When American Pop Art emerged in the 1960s, the joke was that it looked better in reproduction than it did in reality—looked better as a reflection in the mirror of reproduction than when seen in person, an idea valorized by Warhol’s wish to be a star so that he could meet real stars face to face and see that they didn’t look as perfect as they did in their photographs.  Their faces, like his, had blemishes, which made them real.  But he didn’t like their reality, only their glamorized appearances.  It was the kiss of death for aesthetic experience and the ironic negation of Walter Benjamin’s theory that reproduction was socially progressive in that it eliminated the cultic aura art had in pre-modern—pre-enlightened—societies.  As Warhol’s populist commercial art shows, reproduction serves the cult of the celebrity, whether it be a person or a product—presents a person as a commercial product, and a commercial product as peculiarly personal, that is, with a crowd-pleasing personality.  Two decades before Warhol’s crowd art, Benjamin’s theory was brought into critical question by Theodor Adorno’s theory of the culture industry—a deliberate response to Benjamin grounded in the realities of capitalist Hollywood and mass culture.  For Adorno, art is the victim of mechanical reproduction, and with that a mode of deception—like all reproduction.

            We are all members of the society of the spectacle, which is correlate with capitalist society.  Warhol, who presciently called himself a business artist, was also a celebrity artist, that is, a servant of the society of the spectacle--an artist who, like it, preferred appearance to reality—who celebrated appearance at the expense of reality, indeed, used it to obscure and deny reality.  The society of the spectacle is a postmodern society, in that it has given up on external as well as internal reality, treating both as codified appearances.  It has given up on what psychoanalysts call reality testing.  Modern art grappled with both realities, dialectically teasing out their inherent aesthetics—the aesthetics of their own dialectical relationship--which became its own reality.  Postmodern art subsumes modern art—and reality, internal and external--by reproducing it as a cultural code:  one among many, and thus of no special consequence.  Postmodernism kitschifies modern art and its modern reading of reality, and reality as such.  In postmodernity and postmodern art the shock of the new becomes the schlock of the neo, as a New York saying goes, and reality is de-realized and de-personalized, completing the much acknowledged process of alienation and dehumanization in modernity and modern art.  Postmodernism is the triumph of derealization and depersonalization over reality testing and self-realization, that is, the realization that one is a particular person not a social robot, or, to use Winnicott’s language, has a True Self, capable of “spontaneous gesture and personalized idea,” as he says, however routinely false to oneself one may be.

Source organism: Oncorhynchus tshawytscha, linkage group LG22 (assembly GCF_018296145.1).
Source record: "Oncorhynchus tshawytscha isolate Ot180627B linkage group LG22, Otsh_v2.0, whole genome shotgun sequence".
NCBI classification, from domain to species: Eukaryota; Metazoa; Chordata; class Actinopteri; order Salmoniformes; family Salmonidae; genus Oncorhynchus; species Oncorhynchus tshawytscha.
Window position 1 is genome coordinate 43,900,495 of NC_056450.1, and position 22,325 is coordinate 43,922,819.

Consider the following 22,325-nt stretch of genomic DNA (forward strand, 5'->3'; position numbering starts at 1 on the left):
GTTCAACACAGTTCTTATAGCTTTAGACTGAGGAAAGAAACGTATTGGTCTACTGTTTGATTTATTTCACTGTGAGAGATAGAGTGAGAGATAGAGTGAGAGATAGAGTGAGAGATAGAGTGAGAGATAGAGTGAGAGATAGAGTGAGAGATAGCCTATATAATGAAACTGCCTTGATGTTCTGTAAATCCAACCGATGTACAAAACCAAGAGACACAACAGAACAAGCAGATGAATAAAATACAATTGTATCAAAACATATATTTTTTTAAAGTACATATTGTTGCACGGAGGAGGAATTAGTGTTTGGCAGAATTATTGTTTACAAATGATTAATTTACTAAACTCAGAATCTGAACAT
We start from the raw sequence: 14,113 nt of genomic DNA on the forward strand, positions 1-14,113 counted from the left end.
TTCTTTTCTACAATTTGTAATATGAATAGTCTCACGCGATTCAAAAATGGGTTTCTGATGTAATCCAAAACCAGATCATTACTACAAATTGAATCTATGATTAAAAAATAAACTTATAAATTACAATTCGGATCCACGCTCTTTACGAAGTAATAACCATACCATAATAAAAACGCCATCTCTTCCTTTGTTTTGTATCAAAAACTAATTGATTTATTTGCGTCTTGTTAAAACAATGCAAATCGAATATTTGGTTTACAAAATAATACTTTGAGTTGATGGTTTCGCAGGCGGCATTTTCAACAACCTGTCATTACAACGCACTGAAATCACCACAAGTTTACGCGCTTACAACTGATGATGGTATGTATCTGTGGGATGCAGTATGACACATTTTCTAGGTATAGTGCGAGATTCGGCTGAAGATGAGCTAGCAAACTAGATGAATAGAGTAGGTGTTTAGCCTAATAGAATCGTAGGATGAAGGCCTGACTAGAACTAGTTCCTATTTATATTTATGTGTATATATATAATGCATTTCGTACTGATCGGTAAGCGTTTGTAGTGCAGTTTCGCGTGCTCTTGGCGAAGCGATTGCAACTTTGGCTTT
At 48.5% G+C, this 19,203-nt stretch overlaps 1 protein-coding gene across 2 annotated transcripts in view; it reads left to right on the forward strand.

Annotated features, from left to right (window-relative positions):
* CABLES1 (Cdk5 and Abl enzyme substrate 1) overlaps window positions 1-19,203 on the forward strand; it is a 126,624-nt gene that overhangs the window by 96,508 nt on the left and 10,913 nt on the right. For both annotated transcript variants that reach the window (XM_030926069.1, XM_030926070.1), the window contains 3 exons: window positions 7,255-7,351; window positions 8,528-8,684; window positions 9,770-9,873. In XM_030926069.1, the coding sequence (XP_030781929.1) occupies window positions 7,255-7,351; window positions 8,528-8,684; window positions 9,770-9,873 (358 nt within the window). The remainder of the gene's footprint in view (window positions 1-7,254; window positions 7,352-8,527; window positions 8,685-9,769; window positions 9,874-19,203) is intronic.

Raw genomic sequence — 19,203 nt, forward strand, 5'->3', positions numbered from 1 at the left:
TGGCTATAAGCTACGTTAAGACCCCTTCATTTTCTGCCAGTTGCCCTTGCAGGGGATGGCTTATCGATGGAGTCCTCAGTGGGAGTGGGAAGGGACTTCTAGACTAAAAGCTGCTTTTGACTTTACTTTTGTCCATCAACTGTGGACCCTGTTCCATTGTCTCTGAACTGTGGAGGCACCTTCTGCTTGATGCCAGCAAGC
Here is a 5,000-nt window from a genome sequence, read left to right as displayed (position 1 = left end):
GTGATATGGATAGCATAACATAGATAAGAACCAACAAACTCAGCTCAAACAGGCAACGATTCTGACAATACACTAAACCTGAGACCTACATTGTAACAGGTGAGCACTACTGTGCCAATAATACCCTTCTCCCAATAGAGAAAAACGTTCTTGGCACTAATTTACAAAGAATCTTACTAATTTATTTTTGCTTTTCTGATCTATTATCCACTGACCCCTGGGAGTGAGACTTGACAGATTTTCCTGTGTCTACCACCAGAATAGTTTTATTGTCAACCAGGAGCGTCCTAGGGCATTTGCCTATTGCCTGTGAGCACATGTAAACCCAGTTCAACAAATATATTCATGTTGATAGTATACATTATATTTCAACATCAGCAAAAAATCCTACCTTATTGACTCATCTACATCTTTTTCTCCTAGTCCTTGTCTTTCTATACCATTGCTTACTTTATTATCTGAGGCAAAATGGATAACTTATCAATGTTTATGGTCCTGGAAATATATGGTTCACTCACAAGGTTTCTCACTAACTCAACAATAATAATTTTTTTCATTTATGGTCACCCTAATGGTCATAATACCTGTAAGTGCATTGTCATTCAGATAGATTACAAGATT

I might emphasize that I mean derealization and depersonalization in their psychotic sense:  the postmodern society of the spectacle—in which art is part of the spectacle and makes a spectacle of itself—is a psychotic society.  Derealization involves “an experience or perception of the external world as unreal, strange, or alien, as it were, a stage on which people were acting.”  Dare one say performing in a spectacle?  Depersonalization involves “a feeling of emotional detachment or estrangement from the perception of self, as if one were acting in a play or observing one’s physical and mental activity from without.”(8)   It is the feeling one has watching oneself perform.   The so-called defamiliarizing effect that modern art has been said to aim at, and that has been reified in postmodern art, may be a psychotic symptom.       

Homo Spectator is socially, culturally, and economically dominant, as the Situationist Guy Debord argues.  For him it is not clear that Homo Spectator is Homo Sapiens.  In the society of the spectacle, we live in fantasy not in reality, and we are unable to distinguish them.  As Debord writes, “the spectacle proclaims the predominance of appearances and asserts that all human life, which is to say all social life, is mere appearance…it [is] a visible negation of life…a negation of life that has invented a visual form for itself.”  “It turns reality on its head,” even as “the spectacle is real.”  It establishes “the empire of modern passivity”:  the “image of the ruling economic order,” it is “beyond dispute” and “demands…passive acceptance.”  Where in an earlier capitalist stage, there was a “downgrading of being into having,” the current capitalist stage “entails a generalized shift from having to appearing:  all effective ‘having’ must now derive its immediate prestige and its ultimate raison d’être from appearances.”  The society of the spectacle relies on “technical rationality” to produce pure appearances—especially mechanical and digital reproduction, the most rationalizing technologies for producing appearances, the more spectacular the better:  “the spectacle is…a technological version of the exiling of human powers in a ‘world beyond’—and the perfection of separation within human beings.”  Art has credibility and exists only as a marketable, “technical” appearance in the society of the spectacle--as what Debord calls an “image-object” in the service of the “dictatorial freedom of the Market,”(9) which is the ultimate spectacle and the ultimate reason for its existence and credibility.  Those who can afford to own the most marketable “artistic” appearances, as well as the business artists who produce them, become part of the spectacle, that is, marketable appearances in their own right—those image-objects called celebrities.